Cockroaches (Blattodea, occasionally called Blattaria)

The name “cockroach” comes from the Spanish word for cockroach, cucaracha, transformed by English folk etymology into “cock” and “roach“. Cockroaches have been on Earth for more than 300 million years and are excellent at adapting to new environments. There are over 4,000 species of cockroaches in the world and over 60 species in the United States. Cockroaches are among the hardiest insects. Some species are capable of remaining active for a month without food and are able to survive on limited resources, such as the glue from the back of postage stamps. Some can go without air for 45 minutes. In one experiment, cockroaches were able to recover from being submerged underwater for half an hour.

These pests can bring a variety of disease-causing germs into your home that can trigger allergic reactions and transmit illnesses such as food poisoning, hepatitis, and diarrhea.

Cockroaches have flat, oval-shaped bodies. The usual suspects when it comes to cockroach pests can range in size from ½-inch to 3 ½-inch depending on the species. Since they are nocturnal, they spend the day hiding in tiny cracks and crevices. Cockroaches seek out dark sheltered areas with plenty of moisture such as the motors of refrigerators and dishwashers, in the insulated area of stoves, along the gaskets around refrigerator and freezer doors, and behind the kick plates under base cabinets. Cockroaches will fit themselves in very tight cracks and feel most secure in spaces where they are being touched by surfaces on all sides.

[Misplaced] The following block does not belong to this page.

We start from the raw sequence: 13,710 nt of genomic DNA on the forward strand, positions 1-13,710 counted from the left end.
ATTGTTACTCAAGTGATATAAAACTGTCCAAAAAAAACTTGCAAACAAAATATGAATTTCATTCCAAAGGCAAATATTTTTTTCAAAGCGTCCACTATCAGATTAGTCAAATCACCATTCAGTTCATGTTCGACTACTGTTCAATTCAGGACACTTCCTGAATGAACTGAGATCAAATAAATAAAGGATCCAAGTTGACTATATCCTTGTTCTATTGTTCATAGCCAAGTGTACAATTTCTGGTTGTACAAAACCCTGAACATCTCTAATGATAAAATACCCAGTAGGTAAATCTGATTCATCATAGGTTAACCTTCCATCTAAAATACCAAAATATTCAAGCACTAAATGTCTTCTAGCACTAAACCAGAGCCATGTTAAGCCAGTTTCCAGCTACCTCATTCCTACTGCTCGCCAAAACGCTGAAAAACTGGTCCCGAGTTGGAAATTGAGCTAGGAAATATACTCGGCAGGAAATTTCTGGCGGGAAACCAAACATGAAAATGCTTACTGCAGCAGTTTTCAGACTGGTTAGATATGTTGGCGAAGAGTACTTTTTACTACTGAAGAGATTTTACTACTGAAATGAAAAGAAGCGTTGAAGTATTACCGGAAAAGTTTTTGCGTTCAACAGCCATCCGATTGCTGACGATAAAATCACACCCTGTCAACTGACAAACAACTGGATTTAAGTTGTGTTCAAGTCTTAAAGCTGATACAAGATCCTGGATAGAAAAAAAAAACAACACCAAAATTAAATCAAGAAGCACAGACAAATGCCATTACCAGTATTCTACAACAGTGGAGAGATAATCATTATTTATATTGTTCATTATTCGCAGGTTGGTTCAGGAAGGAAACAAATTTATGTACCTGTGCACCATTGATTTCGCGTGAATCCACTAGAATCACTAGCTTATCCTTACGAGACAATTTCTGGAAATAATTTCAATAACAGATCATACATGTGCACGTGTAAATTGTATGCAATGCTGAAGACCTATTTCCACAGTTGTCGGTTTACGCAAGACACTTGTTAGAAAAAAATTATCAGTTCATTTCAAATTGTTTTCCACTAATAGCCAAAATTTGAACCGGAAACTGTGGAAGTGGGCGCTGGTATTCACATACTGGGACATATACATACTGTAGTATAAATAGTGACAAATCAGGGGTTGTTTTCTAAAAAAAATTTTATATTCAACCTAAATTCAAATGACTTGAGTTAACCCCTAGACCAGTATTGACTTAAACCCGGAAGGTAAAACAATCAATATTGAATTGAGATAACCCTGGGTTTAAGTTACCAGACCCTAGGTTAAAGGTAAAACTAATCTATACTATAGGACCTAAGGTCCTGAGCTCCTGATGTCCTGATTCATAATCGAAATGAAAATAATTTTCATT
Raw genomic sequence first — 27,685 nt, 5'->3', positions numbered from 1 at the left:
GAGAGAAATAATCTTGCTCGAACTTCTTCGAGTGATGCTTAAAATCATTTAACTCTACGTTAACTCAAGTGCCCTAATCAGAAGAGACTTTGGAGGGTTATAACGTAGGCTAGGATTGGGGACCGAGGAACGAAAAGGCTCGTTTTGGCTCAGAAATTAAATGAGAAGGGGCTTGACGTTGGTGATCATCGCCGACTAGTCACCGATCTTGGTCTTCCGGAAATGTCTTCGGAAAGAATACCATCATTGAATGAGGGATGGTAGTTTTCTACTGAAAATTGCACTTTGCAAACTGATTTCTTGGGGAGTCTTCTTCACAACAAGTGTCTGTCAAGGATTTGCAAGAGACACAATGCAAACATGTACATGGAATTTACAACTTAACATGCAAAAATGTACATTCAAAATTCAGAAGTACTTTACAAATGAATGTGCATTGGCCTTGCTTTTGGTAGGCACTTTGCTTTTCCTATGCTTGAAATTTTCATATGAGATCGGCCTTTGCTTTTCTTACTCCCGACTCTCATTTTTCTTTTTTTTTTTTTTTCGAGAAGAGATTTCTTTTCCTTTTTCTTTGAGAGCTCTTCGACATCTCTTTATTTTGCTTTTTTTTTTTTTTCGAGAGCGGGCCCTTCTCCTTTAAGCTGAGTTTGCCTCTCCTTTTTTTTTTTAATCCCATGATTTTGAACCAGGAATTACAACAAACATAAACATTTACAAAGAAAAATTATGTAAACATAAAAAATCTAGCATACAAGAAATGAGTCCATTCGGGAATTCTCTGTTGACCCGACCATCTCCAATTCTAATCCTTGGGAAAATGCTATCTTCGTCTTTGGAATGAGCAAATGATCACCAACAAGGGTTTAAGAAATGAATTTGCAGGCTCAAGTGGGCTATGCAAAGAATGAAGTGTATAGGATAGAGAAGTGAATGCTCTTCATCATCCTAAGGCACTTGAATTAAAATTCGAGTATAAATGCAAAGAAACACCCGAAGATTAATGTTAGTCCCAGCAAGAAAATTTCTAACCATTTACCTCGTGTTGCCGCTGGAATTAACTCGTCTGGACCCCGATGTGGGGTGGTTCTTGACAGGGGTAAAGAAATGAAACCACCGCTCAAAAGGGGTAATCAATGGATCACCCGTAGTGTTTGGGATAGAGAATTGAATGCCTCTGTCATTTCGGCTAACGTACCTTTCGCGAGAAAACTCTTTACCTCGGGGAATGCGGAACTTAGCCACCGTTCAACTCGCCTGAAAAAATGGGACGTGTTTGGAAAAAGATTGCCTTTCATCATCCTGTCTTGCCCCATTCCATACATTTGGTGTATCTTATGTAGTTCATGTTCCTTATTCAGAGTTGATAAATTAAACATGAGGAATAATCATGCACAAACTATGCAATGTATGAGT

There are four species of cockroaches in California that are common household pests. There are other species, but they mostly stay outside. The four pest species are the Brown-banded cockroach (Supella longipalpa), the German cockroach (Blatella germanica), the Oriental cockroach (Blatta orientalis), and the American cockroach (Periplaneta americana). The American roach is called the Palmetto Bug in Florida.

German roaches, Oriental roaches, and American roaches all originated in North Africa. German and Oriental roaches traveled on Phoenician or Greek vessels to Asia Minor and areas around the Black Sea. Then they moved from Russia to Western Europe and eventually to America.

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